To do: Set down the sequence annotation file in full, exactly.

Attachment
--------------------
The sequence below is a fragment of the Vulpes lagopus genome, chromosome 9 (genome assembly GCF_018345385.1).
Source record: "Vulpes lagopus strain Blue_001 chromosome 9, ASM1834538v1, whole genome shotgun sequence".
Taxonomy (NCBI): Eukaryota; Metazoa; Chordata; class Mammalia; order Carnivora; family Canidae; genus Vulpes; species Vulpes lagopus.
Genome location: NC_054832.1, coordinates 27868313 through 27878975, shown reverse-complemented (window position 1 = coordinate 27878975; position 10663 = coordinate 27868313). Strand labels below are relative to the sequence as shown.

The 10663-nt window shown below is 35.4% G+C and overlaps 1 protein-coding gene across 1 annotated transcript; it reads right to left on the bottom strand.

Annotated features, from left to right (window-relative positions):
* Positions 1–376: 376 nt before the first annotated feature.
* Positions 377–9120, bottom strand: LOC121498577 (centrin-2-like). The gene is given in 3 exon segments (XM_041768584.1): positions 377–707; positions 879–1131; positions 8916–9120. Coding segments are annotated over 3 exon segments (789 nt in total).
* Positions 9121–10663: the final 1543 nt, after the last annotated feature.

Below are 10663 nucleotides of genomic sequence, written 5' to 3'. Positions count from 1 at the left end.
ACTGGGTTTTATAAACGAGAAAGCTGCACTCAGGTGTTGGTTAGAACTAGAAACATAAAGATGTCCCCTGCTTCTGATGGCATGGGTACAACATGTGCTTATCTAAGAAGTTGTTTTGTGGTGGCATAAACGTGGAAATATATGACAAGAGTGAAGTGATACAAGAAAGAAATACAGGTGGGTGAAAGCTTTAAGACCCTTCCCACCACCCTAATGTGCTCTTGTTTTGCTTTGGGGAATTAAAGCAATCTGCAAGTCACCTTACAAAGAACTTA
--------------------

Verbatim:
The sequence below is a fragment of the Vulpes lagopus genome, chromosome 9 (genome assembly GCF_018345385.1).
Source record: "Vulpes lagopus strain Blue_001 chromosome 9, ASM1834538v1, whole genome shotgun sequence".
Taxonomy (NCBI): Eukaryota; Metazoa; Chordata; class Mammalia; order Carnivora; family Canidae; genus Vulpes; species Vulpes lagopus.
Genome location: NC_054832.1, coordinates 27868313 through 27878975, shown reverse-complemented (window position 1 = coordinate 27878975; position 10663 = coordinate 27868313). Strand labels below are relative to the sequence as shown.

The 10663-nt window shown below is 35.4% G+C and overlaps 1 protein-coding gene across 1 annotated transcript; it reads right to left on the bottom strand.

Annotated features, from left to right (window-relative positions):
* Positions 1–376: 376 nt before the first annotated feature.
* Positions 377–9120, bottom strand: LOC121498577 (centrin-2-like). The gene is given in 3 exon segments (XM_041768584.1): positions 377–707; positions 879–1131; positions 8916–9120. Coding segments are annotated over 3 exon segments (789 nt in total).
* Positions 9121–10663: the final 1543 nt, after the last annotated feature.

Below are 10663 nucleotides of genomic sequence, written 5' to 3'. Positions count from 1 at the left end.
ACTGGGTTTTATAAACGAGAAAGCTGCACTCAGGTGTTGGTTAGAACTAGAAACATAAAGATGTCCCCTGCTTCTGATGGCATGGGTACAACATGTGCTTATCTAAGAAGTTGTTTTGTGGTGGCATAAACGTGGAAATATATGACAAGAGTGAAGTGATACAAGAAAGAAATACAGGTGGGTGAAAGCTTTAAGACCCTTCCCACCACCCTAATGTGCTCTTGTTTTGCTTTGGGGAATTAAAGCAATCTGCAAGTCACCTTACAAAGAACTTA